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Ryanair’s Ancillary Revenue Strategy presentation December 6, 2009

Posted by supersonicswan in Uncategorized.
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A little presentation as a sum up to the debate – Ryanair and ancillary revenue growth as a business strategy.

Do you think an ancillary-revenue-only (or similar) strategy would be viable? Will Ryanair’s strategy remain profitable? Share your thoughts!


New Approach to Customer Service @ Ryanair – (un)likely? November 6, 2009

Posted by supersonicswan in Swan Song.
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Below is a presentation I was involved in last year. The reason for that is I think it could give a broader perspective within the ongoing discussion about Ryanair’s customer service strategy (or at least about a part thereof). By “part” I mean the times before everything went pearshape with Ryanair – or, in different wording, before social media became fruitful and started multiplying.

Please feel free to comment.

Is that it, Michael? October 29, 2009

Posted by supersonicswan in Swan Lake.
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Every industry has its legend, that mythical person that will surface sooner or later in any conversation. For aviation – especially for its low cost branch – Michael is just that. There is a general agreement of sorts that he’s the bad boy but at the same time everyone adores him and would like to be just the same when they grow up – just as clever.


Cheap & chick October 11, 2008

Posted by supersonicswan in Supersonic.
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Once upon a time there was an airline – a big player to figure out the dimensions of risk posed by rapid growth of Easyjet and Ryanair but also the gains that could have been achieved if they dared gambling in the low-cost casino. Mr Bob Ayling, the CEO, did.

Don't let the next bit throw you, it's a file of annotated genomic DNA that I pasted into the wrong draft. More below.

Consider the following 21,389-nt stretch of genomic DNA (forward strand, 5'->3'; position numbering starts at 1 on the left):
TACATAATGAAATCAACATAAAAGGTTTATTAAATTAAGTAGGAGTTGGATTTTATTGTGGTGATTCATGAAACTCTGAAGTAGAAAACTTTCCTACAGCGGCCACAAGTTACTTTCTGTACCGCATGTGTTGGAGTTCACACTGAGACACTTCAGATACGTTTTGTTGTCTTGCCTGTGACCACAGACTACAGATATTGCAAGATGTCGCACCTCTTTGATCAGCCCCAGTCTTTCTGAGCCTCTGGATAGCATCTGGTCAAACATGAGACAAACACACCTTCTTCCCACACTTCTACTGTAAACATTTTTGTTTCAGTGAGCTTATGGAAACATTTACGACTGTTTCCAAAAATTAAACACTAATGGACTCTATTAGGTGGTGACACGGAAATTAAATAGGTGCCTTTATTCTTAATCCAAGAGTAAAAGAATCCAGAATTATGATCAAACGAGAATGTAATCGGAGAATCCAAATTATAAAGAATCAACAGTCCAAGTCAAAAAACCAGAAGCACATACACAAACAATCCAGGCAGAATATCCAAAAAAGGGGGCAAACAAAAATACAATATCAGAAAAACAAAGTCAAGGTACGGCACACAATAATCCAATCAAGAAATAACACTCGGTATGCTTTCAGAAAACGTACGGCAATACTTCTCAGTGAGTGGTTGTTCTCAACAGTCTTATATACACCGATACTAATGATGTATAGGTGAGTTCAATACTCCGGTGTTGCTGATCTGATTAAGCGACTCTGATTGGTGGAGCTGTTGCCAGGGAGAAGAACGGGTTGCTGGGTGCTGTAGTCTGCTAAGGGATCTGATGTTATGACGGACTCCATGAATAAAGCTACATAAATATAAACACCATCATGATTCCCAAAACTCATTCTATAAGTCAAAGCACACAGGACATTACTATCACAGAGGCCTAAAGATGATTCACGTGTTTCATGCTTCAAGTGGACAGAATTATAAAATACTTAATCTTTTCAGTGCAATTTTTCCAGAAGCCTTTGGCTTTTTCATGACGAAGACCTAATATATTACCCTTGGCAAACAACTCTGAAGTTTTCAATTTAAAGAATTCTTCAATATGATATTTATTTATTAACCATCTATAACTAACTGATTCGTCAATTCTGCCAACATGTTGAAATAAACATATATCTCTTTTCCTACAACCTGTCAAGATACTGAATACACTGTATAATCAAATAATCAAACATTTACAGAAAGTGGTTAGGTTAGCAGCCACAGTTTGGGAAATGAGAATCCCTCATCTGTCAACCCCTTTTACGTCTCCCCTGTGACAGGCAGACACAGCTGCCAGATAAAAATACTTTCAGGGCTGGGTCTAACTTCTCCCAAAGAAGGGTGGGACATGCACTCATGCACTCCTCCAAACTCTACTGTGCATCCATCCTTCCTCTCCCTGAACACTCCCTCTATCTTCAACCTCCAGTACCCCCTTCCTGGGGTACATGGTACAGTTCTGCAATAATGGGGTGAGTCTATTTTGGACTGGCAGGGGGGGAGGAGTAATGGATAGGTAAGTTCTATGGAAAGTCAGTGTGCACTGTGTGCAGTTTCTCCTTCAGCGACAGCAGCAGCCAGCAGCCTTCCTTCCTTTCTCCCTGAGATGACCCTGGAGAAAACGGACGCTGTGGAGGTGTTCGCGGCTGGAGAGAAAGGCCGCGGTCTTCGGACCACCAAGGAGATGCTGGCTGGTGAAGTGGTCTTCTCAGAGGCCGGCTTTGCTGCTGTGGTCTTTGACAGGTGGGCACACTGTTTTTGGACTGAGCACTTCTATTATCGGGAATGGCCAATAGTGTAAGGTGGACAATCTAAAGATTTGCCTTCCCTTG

The budget air transport market in Europe in mid 90’s did not look like it does now, there was much more of a scope for innovation. Either was any of the two established LCCs as large as they are nowadays. Also, the cheap fares were reasonable and everyone was yet to start undercutting the fares down to sick lows. Which currently is often the case.

Ms Barbara Cassani was appointed head of the operation ‘Blue Skies’ and later became CEO of Go Airlines Ltd. It might be that this choice explains everything, which is the feeling one gets during the lecture of “Go – an airline adventure” written by Ms Cassani with a little help from Mr Kenny Kemp.

The fledgeling airline did stand out. A fresh, somehow fundamentally simple and straightforward logo; dynamic, modern retro TV spots with brilliant music; colorful aircraft interiors and designer uniforms for staff. Easy to notice who was in charge.

It’s not the place to ponder about the likeliness of Go being still in service. They are not. But I enjoy going back to their marketing ideas exactly because of their simplicity. No dull business people travelling on their companies’ expense in first or business with classical music in the background. No Ryanair-style controversy either. Just pure movement making you feel like getting on one of Go’s planes asap.

But hey, check them out:

…and one more (sorry, can’t help it – they’re sooo classy!)

For more, browse youtube.